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Is adequate and balanced nutrition during pregnancy more effective than iron and folic acid supplements?

Funda Elmacioglu, Bulent Surucu, Tayfun Alper, Aliye Ozenoglu, Serdal Ugurlu
2010 Open Medicine  
AbstractTo provide instruction for pregnant women regarding adequate and balanced nutrition and determine whether iron and folic acid supplementation is essential. The research was an experimental clinical intervention. The study was conducted between March 2004 and May 2005 with 80 pregnant volunteers. The study participants were in their 16th to 24th weeks of pregnancy; all participants were healthy, carried only one fetus, and successfully completed their pregnancy. All participants were
more » ... rticipants were instructed about adequate and balanced nutrition. Until the participants gave birth, 40 (Group 1) consumed an iron-rich diet that was equivalent to the inclusion of a supplement containing 100 mg Ferro III plus 0,35 mg folic acid; the other group (Group 2) was also instructed in proper nutrition and was given by a gynecologist 1 tablet (100 mg) Ferro III hydroxide polymaltose complex and iron pharmaceutical with 0,35 mg folic acid (Maltofer Fol). In both groups, before and after the instruction, consumption frequency was noted, and the levels of serum ferritin, serum iron, total iron-binding capacity, folic acid, and vitamin B12 in the blood were determined at monthly intervals. Between the two groups, no statistical difference was found with regard to age, number of pregnancies, weight before pregnancy, body mass index (BMI) before pregnancy, and weight of the newborn (p>0,05). At the end of the study, the hemoglobin, hematocrit, and serum ferritin levels decreased considerably in both groups compared to the initial values (p<0.01). No statistically significant difference in serum ferritin levels could be found between the two groups (p>0,05). The comparison of Group I and Group II in terms of nutritional status (average energy and food consumption) in the pre-instruction and post-instruction periods revealed that intake of total protein, heme protein, dietary fiber, folic acid, carotene, vitamins A, B1, B2, B6, C, and B12, potassium, calcium, phosphorus, iron, and zinc was higher in Group I in the post-instruction period (p=0.000); no statistically significant change in nutritional status during pregnancy was observed in Group II. Conclusion: Medical diet programs with iron sources are examined in association with food consumption. Assessment of hematological results suggests that, during pregnancy, each patient should receive a specific dose, rather than a routine dose, of iron and folic acid.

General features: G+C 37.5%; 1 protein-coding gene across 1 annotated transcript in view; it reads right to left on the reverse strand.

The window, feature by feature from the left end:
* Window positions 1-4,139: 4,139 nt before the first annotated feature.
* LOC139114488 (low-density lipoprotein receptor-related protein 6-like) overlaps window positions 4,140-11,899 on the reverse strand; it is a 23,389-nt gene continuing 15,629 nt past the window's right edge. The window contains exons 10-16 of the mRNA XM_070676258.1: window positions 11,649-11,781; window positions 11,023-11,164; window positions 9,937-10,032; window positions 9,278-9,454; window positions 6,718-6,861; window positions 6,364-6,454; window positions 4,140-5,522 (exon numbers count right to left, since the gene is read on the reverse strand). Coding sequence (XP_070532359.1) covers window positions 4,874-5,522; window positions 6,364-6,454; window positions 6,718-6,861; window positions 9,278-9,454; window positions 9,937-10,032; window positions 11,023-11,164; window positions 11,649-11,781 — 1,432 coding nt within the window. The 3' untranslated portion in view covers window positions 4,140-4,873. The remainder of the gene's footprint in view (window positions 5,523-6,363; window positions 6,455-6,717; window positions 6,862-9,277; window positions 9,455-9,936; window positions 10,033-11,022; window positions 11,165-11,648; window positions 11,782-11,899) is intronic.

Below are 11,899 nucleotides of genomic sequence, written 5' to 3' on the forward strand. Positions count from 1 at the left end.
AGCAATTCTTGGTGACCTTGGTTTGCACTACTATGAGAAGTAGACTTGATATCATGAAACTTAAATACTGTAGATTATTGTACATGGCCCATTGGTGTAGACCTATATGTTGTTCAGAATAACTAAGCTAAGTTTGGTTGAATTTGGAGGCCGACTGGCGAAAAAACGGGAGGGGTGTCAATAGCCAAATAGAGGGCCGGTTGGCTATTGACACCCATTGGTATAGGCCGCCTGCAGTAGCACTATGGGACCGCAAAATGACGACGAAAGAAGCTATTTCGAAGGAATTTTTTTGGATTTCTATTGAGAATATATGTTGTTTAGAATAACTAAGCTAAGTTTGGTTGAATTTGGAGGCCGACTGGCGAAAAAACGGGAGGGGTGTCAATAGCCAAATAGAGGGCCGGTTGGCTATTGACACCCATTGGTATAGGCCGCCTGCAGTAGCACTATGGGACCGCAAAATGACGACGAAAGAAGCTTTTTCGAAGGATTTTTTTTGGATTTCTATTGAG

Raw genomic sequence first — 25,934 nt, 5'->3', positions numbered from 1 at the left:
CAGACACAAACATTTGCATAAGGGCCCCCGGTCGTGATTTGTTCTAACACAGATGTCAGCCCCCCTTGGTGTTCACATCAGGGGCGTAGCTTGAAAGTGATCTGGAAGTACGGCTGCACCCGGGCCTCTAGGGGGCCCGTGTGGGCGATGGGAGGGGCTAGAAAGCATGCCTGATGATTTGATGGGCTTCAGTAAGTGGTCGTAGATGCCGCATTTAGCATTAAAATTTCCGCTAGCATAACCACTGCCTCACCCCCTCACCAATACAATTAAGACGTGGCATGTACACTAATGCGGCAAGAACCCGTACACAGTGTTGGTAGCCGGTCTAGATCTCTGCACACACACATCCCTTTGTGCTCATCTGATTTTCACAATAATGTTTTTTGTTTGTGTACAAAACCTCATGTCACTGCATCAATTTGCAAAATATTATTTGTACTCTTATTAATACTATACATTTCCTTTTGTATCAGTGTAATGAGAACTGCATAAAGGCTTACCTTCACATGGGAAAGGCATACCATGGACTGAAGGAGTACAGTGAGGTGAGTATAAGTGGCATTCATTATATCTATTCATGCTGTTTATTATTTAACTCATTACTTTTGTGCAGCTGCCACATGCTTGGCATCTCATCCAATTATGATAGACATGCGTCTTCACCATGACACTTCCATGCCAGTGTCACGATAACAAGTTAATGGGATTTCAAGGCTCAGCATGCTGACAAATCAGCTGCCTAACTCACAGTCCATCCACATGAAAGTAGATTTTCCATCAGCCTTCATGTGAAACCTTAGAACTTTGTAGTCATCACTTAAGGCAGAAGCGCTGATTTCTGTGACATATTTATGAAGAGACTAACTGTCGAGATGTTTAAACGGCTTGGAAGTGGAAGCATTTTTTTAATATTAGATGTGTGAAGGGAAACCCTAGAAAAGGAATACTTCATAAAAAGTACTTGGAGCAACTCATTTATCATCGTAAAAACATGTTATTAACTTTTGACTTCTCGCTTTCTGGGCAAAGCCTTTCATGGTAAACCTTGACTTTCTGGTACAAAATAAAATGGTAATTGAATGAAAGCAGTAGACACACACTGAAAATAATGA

doi:10.2478/s11536-009-0099-1 fatcat:vy3jnp7tlvg5tmzyg65lcjelom